Freelance journalist and activist Barrett Brown was sentenced to 63 months in federal prison Thursday on charges of threatening an FBI agent and obstructing a federal investigation into his reporting on the anarchist hacking collective Anonymous. Prosecutors had asked for a sentence of more than eight years, while his defense had asked for time served. Brown has been in jail for 28 months on charges originally stemming from his posting of a link to credit card information dumped on the Web by Anonymous member Jeremy Hammond. The card data belonged to thousands of customers of the private security firm Stratfor, and Hammond dumped it on an Internet bulletin board along with emails and other confidential data after hacking the company’s website. Brown posted a link to the dump in a chat room — something he said he did to facilitate “crowdsourcing” of research into the documents. Brown pleaded guilty to three charges in the case, down from the dozen initially filed against him. He admitted to transmitting a threat, obstruction and being an accessory after the fact to unauthorized computer access due to his relationship with Hammond, who was convicted of the Stratfor hack in November 2013. The case has […]

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The post Freelance journalist gets 5 years in link-posting, threats case Read more: http://www.politico.com/story/2015/01/freelance-journalist-barrett-brown-link-posting-threats-case-114511.html#ixzz3Q2IGKnHm appeared first on National Cyber Security.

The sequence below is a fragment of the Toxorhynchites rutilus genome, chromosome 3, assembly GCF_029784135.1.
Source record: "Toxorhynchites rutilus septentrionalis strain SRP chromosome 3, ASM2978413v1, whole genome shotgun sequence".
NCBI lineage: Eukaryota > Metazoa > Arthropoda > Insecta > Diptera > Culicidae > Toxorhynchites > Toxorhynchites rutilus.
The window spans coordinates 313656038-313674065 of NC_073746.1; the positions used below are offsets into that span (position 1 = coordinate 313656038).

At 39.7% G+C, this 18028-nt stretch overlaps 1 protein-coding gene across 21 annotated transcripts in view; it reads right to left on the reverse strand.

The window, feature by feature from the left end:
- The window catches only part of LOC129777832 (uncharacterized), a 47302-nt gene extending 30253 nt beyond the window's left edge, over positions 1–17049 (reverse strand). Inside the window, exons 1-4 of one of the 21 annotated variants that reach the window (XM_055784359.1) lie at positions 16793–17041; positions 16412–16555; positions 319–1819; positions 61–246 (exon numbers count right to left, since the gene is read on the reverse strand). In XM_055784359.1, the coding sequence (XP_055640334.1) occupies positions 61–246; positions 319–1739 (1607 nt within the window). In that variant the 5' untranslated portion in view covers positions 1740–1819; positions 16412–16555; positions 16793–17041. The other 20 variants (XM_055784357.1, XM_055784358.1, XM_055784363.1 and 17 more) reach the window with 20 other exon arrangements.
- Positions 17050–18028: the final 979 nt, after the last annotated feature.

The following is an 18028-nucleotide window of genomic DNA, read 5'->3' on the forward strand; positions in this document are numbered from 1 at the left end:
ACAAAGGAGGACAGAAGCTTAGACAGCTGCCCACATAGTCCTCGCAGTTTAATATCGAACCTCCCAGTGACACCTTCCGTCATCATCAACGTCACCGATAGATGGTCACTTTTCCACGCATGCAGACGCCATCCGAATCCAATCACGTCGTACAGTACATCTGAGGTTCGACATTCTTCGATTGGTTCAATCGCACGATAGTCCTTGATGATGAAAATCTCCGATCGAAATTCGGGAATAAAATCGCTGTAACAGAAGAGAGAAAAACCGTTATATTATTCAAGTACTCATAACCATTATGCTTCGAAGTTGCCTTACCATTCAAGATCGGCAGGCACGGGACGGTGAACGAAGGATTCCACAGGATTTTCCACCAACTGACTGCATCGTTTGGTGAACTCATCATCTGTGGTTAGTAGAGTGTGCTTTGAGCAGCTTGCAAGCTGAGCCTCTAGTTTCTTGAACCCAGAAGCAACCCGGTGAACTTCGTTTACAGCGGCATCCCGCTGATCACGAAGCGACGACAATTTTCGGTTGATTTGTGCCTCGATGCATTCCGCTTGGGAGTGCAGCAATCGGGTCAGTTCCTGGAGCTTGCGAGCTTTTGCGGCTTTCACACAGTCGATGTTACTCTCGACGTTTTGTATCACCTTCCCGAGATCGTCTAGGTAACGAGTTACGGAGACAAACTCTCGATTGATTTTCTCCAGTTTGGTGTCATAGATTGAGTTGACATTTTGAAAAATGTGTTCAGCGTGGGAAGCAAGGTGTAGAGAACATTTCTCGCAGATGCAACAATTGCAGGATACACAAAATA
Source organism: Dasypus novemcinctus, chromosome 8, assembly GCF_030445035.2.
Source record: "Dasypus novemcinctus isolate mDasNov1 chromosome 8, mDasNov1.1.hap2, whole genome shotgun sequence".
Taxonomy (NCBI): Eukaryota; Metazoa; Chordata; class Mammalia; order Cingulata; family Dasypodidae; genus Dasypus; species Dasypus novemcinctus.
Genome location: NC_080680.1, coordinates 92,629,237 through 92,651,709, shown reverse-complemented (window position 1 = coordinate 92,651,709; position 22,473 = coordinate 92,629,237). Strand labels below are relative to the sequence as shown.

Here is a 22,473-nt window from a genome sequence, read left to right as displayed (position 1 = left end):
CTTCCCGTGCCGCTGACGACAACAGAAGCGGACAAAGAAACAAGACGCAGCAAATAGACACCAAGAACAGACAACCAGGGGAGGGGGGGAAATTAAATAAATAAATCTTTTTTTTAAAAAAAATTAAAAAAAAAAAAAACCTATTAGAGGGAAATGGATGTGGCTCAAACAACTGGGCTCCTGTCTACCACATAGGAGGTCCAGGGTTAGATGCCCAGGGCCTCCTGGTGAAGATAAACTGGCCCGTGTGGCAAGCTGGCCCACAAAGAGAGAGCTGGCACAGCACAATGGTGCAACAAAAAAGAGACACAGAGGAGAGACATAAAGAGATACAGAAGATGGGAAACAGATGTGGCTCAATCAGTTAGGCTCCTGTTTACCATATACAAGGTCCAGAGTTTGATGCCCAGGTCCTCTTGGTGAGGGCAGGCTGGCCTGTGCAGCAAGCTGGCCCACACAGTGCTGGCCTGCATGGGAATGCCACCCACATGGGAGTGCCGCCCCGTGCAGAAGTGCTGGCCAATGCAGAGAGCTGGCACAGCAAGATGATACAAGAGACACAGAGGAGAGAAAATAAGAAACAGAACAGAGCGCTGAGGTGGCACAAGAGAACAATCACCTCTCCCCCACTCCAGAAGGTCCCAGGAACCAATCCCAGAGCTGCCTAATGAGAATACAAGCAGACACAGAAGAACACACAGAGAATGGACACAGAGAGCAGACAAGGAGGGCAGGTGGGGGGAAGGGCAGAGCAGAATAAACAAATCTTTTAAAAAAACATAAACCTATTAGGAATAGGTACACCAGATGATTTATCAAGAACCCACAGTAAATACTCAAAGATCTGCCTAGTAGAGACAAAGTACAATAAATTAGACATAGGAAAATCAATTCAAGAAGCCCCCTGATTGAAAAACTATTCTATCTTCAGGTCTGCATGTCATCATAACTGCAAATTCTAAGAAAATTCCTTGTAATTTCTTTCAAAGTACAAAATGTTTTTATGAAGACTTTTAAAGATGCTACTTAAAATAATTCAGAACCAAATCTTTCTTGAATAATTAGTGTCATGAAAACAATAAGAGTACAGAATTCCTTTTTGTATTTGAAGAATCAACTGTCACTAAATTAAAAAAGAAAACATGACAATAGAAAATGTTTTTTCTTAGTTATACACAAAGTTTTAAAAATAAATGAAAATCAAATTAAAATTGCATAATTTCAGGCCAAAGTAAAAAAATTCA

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Oops: After Threatening Hacker With 440 Years, Prosecutors Settle for a Misdemeanor



Thanks in part to America’s ill-defined hacking laws, prosecutors have enormous discretion to determine a hacker defendant’s fate. But in one young Texan’s case in particular, the Department of Justice stretched prosecutorial overreach to a new extreme: about 440 years […]

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Pirate Bay Founder Convicted on Hacking Charges, Sentenced to 3.5 Years

Pirate Bay Founder Convicted on Hacking Charges, Sentenced to 3.5 Years



The founder of the file-sharing site Pirate Bay was found guilty today in Denmark on hacking charges unrelated to the web site. Swedish national Gottfrid Svartholm was found guilty of hacking into servers belonging to the U.S. technology firm CSC […]